The sustainability of this activity depends on a balance between economic and social/educational gain versus the negative impacts to wildlife. To ensure that these activities comprise a strong educational and environmental awareness component, it is essential that tours have staff who are trained in these elements.

Importance of interpretation and guides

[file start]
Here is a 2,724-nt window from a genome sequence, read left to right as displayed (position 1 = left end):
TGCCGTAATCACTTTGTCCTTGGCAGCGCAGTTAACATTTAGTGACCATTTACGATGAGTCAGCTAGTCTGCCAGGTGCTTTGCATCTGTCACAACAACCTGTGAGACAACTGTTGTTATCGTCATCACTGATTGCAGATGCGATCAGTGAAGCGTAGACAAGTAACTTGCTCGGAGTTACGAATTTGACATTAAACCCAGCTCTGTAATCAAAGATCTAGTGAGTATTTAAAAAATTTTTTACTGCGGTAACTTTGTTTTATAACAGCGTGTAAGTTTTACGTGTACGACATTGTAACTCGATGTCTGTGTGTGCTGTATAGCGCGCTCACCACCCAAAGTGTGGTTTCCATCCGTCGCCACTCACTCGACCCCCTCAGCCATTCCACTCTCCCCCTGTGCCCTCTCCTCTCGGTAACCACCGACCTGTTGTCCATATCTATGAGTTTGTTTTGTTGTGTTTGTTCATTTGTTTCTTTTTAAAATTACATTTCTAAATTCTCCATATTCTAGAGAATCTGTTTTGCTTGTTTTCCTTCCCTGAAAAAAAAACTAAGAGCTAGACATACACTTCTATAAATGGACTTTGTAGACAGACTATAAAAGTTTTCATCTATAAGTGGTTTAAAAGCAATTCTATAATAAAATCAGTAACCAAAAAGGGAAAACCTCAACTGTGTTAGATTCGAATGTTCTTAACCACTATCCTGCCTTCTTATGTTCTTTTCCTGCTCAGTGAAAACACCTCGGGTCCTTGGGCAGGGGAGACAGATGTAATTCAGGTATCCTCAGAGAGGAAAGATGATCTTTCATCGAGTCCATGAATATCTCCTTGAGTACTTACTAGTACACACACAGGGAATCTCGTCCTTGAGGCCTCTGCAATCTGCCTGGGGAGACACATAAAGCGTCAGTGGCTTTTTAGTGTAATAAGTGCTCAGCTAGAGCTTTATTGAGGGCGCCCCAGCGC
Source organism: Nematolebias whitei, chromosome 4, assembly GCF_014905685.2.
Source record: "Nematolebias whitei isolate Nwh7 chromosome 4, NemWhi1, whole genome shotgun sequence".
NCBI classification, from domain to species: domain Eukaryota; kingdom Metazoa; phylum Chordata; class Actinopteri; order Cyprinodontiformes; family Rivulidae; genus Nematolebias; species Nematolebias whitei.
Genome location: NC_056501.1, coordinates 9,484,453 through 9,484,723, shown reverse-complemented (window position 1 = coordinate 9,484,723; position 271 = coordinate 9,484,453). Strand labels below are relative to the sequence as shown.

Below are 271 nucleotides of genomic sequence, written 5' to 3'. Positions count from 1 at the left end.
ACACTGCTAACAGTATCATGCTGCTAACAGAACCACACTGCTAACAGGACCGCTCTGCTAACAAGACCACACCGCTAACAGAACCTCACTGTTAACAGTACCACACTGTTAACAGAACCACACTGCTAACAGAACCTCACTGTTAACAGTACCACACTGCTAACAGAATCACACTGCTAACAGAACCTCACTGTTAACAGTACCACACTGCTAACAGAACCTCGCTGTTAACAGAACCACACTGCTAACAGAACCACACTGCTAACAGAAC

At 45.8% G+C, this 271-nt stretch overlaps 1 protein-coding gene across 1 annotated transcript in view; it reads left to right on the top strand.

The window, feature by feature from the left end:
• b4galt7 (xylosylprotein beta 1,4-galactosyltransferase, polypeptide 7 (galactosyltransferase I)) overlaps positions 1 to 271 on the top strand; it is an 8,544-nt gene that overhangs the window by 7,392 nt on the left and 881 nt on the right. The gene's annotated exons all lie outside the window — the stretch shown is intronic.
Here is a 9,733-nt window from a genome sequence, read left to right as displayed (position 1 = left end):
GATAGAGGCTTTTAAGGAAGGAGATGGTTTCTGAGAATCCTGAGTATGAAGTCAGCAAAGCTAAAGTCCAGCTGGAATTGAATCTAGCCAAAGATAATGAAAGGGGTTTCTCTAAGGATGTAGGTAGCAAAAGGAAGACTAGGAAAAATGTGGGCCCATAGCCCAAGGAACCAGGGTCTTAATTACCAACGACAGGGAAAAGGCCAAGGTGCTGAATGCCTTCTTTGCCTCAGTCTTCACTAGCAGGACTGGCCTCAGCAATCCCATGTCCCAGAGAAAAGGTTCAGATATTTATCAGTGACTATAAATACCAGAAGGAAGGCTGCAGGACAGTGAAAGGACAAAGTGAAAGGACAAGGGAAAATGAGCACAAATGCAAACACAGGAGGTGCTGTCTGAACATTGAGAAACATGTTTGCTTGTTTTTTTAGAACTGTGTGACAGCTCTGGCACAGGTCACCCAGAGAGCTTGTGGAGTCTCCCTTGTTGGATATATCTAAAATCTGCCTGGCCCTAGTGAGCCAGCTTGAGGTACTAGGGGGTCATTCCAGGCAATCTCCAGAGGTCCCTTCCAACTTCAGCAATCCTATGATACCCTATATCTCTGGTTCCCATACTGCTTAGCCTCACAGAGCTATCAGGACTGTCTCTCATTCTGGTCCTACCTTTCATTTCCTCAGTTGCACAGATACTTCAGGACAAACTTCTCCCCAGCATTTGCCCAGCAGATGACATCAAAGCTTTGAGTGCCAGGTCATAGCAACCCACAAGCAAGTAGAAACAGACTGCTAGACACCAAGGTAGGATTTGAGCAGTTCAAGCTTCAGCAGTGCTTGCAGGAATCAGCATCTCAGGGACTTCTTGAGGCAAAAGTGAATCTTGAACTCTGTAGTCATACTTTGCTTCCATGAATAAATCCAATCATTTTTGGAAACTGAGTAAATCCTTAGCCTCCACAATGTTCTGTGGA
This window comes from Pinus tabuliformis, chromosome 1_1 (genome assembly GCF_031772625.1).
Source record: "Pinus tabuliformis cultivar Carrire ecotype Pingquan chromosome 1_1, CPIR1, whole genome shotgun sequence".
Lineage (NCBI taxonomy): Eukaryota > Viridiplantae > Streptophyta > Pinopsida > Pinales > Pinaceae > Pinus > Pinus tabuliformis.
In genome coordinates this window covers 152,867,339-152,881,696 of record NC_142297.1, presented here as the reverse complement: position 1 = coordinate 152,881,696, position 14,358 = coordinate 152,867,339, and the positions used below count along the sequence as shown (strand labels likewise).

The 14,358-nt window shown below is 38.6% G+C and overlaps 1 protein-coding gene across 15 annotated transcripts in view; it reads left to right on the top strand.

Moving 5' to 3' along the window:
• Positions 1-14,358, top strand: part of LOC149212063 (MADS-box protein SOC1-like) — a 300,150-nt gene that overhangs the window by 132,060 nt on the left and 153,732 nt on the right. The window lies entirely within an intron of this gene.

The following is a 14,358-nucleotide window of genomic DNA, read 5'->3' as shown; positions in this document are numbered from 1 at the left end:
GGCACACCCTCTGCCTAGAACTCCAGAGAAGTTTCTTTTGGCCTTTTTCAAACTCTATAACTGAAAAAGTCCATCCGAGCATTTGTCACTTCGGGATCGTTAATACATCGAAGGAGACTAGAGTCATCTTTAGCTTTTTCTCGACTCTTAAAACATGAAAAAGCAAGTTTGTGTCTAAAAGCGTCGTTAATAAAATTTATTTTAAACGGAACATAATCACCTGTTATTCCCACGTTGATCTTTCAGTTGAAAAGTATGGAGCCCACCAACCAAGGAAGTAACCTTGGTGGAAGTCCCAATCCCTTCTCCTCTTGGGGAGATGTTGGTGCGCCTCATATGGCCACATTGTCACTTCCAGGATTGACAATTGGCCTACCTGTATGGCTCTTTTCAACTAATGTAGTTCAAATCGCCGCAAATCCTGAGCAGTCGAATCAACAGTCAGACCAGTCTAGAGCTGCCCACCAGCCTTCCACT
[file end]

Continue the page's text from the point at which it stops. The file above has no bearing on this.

Tour guides represent the forefront of responsible whale-watching tourism, client satisfaction, and product development (Curtin 2010). An ecotourism guide is someone who is employed on a paid or voluntary basis to guide tourists during activities that take place in the natural environment adopting ecotourism and interpretation principles (Walker and Weiler 2017). Guides communicate and interpret the importance of the environment, support minimal impact practices, and promote sustainability of the natural and cultural environment (Black and Weiler 2013; Skanavis and Giannoulis 2010). How an operation, and specifically the guide, facilitates the activity can shape tourists’ attitudes and change their behaviour towards the environment, turning consumers into stewards of the environment (Samia et al. 2017). When offering tourists an activity that includes a guide and interpretation, the risks of destructive behaviour often associated with ignorance and carelessness are significantly reduced (Glaser et al. 2015; Marschall et al. 2017). Providing interpretation is also important to justify management regulations, such as,distance or time limitations to the activities, which can then increase client satisfaction and compliance to these regulations (Cheng et al. 2018; Jacobs and Harms 2014; Lück 2015; Samia et al. 2017). Given the diversity of skills required and potential benefits, tour guide training programmes have recently emerged around the world on a voluntary or mandatory basis (Cheng et al. 2018; Jacobs and Harms 2014; Lück 2016; Pratt and Suntikul 2016; Samia et al. 2017; Weiler and Ham 2002b; Weiler and Walker 2014).